Mammary Constriction Syndrome

Mammary constriction syndrome (MCS) is a new explanation for deep breast pain during breastfeeding. It was first described by Edith Kernerman IBCLC and Dr Jack Newman, a Canadian paediatrician and breastfeeding expert, of the International Breastfeeding Centre.

Tightening of blood vessels

If there is a sudden tightening (i.e. narrowing or constriction) of blood vessels in an area of the body, it reduces blood flow and oxygen to that area. This sudden tightening of vessels is known as vasospasm. A baby breastfeeding in a shallow latch can trigger a nipple vasospasm which can cause a burning or stabbing pain in the nipple(s). And when a constriction of blood vessels happens deeper in the breast, it can cause deep stabbing or shooting pains in the chest—this collection of symptoms is known as mammary constriction syndrome.

Causes of mammary constriction syndrome

Tension in a mother’s shoulders or chest can cause her pectoral muscles beneath the glandular tissue in the breast to press on the blood vessels that supply the breast and nipples. Tension may have several causes including the way a mother is sitting to breastfeed for long periods or the tensing of her shoulders in anticipation of a very painful latch. Edith Kernerman explains;

Because of difficulties the mother may have had during pregnancy, labour, or after birth, she may have tightness in her shoulders and chest that causes her pectoral (chest) muscles to press on the blood vessels that lead to her breasts and nipples, causing a lack of blood flow and oxygen, leading to pain. This pain may be throbbing or constant, deep or superficial, itchy, tingling, aching or knife-like, burning or freezing, shooting, sharp or dull, or a combination of any of the above. Also, if a latch feels painful, the mother may tighten her shoulders, clench her teeth, etc., causing the cycle triggering pain to begin again.

Edith Kernerman recommends treating mammary constriction syndrome with a technique she calls pectoral muscle massage. This involves massage of the chest muscles to help ease the tension and trying gentle pectoral muscle stretching, just before a breastfeed. She also suggests a mother with this syndrome should try to keep her back supported rather than hunching forward over her baby and avoid heavy carrying (e.g. shopping bags or heavy car seats).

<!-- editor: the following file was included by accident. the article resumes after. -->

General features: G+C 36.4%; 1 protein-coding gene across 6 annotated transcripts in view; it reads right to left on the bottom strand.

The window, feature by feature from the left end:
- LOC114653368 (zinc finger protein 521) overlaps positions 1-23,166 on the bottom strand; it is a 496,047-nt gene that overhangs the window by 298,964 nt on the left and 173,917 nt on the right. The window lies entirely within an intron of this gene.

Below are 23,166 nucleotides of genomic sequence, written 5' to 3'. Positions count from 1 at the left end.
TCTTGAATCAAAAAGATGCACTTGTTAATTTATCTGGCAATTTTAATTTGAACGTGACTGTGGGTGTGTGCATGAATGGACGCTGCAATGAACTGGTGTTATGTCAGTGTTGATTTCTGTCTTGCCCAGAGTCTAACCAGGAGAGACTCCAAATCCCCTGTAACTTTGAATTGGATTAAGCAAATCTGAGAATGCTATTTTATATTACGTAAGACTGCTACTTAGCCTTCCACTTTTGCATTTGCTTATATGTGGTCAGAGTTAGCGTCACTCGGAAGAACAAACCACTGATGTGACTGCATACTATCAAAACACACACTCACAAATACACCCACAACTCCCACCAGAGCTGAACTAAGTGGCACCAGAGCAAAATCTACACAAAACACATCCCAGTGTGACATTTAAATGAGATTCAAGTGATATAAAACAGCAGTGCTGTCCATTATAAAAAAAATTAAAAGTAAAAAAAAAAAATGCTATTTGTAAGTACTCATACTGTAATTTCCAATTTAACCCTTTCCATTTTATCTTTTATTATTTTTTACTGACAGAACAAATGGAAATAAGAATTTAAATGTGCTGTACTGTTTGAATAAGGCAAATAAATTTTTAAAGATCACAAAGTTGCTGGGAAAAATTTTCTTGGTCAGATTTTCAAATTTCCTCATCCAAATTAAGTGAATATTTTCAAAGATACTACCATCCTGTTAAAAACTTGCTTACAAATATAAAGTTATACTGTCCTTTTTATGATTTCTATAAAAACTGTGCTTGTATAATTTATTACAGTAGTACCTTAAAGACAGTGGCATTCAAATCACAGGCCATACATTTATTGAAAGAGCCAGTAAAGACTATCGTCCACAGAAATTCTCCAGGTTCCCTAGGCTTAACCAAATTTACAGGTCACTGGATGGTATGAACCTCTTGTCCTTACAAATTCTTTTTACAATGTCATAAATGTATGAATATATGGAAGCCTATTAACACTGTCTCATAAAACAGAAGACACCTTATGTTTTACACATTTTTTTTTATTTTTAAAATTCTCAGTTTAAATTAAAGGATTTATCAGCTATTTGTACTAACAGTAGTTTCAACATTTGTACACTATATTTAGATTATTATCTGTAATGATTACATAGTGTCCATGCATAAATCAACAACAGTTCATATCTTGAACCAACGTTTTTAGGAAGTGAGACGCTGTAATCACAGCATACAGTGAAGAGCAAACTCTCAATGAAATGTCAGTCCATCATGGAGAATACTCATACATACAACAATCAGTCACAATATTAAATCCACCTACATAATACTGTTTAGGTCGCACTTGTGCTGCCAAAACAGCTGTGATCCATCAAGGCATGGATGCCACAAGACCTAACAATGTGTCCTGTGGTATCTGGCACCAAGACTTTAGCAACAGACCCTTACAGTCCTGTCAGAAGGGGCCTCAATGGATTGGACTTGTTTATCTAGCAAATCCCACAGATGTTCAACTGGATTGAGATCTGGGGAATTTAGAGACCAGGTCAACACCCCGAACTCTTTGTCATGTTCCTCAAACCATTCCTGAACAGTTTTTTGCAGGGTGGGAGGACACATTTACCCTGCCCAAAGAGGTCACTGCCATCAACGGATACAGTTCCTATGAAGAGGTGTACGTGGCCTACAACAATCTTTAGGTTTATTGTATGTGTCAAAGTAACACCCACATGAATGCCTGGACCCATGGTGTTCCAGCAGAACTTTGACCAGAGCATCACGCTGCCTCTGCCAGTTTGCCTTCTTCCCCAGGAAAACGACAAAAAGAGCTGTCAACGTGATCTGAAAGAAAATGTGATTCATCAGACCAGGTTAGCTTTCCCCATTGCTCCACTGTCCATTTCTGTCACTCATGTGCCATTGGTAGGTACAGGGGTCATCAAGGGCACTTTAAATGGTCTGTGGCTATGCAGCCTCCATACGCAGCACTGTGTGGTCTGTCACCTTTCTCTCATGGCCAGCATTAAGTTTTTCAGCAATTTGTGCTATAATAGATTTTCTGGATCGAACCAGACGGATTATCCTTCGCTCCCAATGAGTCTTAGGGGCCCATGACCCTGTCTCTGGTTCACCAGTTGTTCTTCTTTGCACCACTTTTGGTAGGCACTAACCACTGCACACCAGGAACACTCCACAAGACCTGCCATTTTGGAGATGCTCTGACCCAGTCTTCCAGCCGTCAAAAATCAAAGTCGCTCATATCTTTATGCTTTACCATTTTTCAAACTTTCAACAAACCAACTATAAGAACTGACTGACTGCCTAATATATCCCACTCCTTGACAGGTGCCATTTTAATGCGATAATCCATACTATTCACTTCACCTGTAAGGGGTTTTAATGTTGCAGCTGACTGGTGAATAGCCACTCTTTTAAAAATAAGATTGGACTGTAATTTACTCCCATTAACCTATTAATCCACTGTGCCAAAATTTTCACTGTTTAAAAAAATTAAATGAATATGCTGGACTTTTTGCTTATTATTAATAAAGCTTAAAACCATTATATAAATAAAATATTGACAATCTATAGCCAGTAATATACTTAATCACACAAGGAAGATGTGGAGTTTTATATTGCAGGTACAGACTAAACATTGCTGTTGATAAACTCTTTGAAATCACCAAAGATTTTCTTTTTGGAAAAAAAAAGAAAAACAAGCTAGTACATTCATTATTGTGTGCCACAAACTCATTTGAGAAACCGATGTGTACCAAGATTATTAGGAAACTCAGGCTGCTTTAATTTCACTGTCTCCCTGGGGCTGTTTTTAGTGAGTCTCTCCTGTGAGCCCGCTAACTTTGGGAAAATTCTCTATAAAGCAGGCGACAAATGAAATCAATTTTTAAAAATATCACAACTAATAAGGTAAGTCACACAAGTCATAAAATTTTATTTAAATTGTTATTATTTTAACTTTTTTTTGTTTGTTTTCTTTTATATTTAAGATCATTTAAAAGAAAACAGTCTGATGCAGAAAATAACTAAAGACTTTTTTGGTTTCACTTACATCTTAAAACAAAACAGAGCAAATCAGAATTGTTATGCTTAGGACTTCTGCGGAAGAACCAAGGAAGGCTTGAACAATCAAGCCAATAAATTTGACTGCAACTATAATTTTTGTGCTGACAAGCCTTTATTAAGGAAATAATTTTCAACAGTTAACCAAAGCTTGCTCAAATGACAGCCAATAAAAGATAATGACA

Pectoral muscle massage

There is a great post online about mammary constriction syndrome on Jack Newman’s Community Facebook page. He describes how most cases of breast pain—and/or nipple pain—in breastfeeding mothers are the result of a poor latch at the breast. And how this can lead to the secondary problem of vasospasm symptoms of the nipple and mammary constriction syndrome (often mistakenly diagnosed as thrush on nipples as the symptoms are very similar). In the excerpt below Dr Newman briefly describes the treatment technique of pectoral muscle massage;

It involves rubbing the chest muscles (not the breast) quite vigorously for about 45-60 seconds on the affected side. There are four places to massage: 1) above the breast against the chest wall; 2) between her breasts just to the side of the breast bone; 3) under the breast against her rib cage; 4) on the side of her body, beside her breast, against the rib cage. One of these four areas is likely to be the ideal spot for her to relieve her pain.

baby on tummy, mammary constriction syndrome
Photo courtesy Emily Walker

Other causes of deep breast pain

Finding the Causes of Sore Nipples and the right answers to Why Does Breastfeeding Hurt? are not always straightforward, mammary constriction syndrome may only be part of the puzzle. Deep breast pain can be associated with engorgement with breast milk or mastitis and is sometimes confused with thrush. See our articles on Engorged Breasts, Mastitis Symptoms and Treatment and Thrush on Nipples for more information.

Seek skilled help

Contacting an International Board Certified Lactation Consultant (IBCLC) will help you pinpoint the most likely causes of pain and you may enjoy reading the full chapter on Sore Nipples in Dr. Jack Newman’s Guide to Breastfeeding.

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